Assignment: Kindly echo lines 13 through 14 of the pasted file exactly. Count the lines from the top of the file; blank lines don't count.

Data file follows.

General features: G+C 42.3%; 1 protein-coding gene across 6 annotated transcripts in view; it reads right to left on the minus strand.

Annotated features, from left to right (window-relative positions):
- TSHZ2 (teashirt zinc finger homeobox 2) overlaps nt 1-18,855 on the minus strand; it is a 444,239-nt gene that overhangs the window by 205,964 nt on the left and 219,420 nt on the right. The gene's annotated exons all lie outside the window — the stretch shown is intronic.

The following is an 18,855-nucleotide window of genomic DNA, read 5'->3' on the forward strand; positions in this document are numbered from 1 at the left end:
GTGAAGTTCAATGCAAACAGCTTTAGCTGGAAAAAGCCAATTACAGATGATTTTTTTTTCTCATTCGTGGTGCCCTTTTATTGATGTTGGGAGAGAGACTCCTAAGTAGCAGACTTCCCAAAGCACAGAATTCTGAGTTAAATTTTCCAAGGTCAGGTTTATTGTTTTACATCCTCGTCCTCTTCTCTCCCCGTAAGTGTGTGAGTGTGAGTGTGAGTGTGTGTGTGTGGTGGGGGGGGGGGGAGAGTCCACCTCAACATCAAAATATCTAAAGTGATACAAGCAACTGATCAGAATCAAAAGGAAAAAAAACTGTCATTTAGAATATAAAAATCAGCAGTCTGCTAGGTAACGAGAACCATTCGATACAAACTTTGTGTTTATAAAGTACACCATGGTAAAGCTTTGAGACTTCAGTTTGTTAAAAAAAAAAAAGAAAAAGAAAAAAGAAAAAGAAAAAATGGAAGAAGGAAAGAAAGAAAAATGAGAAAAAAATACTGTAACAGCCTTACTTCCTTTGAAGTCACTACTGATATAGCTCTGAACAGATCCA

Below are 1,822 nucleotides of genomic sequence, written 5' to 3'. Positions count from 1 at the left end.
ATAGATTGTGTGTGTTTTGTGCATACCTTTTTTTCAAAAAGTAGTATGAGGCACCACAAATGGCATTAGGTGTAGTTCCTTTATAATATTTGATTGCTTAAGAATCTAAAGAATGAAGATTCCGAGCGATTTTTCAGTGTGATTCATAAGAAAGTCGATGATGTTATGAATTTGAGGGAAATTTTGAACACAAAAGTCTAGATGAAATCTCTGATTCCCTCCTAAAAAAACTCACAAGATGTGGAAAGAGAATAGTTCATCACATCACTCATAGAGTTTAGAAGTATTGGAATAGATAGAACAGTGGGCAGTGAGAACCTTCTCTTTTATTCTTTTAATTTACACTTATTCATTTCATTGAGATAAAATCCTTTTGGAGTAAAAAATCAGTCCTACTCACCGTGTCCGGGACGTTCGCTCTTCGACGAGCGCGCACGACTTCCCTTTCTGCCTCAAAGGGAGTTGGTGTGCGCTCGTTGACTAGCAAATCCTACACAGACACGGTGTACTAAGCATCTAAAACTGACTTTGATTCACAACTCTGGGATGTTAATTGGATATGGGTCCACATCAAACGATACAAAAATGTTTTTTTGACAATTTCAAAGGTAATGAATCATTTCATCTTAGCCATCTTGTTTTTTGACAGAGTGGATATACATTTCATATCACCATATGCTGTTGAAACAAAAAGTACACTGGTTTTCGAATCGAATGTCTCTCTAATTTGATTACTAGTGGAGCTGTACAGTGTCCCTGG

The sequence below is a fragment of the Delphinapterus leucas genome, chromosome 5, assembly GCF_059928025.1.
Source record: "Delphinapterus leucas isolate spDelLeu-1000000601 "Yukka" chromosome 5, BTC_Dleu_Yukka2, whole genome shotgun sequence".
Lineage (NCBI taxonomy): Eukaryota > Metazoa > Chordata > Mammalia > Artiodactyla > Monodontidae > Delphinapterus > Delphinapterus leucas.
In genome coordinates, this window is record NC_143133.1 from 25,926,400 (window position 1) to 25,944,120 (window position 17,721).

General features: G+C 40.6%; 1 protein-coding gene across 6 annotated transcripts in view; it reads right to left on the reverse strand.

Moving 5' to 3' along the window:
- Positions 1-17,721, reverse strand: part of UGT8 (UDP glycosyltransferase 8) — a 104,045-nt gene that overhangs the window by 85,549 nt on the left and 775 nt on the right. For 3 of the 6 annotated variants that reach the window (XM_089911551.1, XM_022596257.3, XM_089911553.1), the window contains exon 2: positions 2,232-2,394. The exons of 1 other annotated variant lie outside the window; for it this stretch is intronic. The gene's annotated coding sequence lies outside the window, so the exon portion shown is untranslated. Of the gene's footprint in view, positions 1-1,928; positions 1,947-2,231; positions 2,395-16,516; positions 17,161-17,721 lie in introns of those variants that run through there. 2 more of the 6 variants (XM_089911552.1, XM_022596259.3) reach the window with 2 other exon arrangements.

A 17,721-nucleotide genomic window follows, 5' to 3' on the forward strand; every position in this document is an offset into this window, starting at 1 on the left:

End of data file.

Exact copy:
Moving 5' to 3' along the window:
- Positions 1-17,721, reverse strand: part of UGT8 (UDP glycosyltransferase 8) — a 104,045-nt gene that overhangs the window by 85,549 nt on the left and 775 nt on the right. For 3 of the 6 annotated variants that reach the window (XM_089911551.1, XM_022596257.3, XM_089911553.1), the window contains exon 2: positions 2,232-2,394. The exons of 1 other annotated variant lie outside the window; for it this stretch is intronic. The gene's annotated coding sequence lies outside the window, so the exon portion shown is untranslated. Of the gene's footprint in view, positions 1-1,928; positions 1,947-2,231; positions 2,395-16,516; positions 17,161-17,721 lie in introns of those variants that run through there. 2 more of the 6 variants (XM_089911552.1, XM_022596259.3) reach the window with 2 other exon arrangements.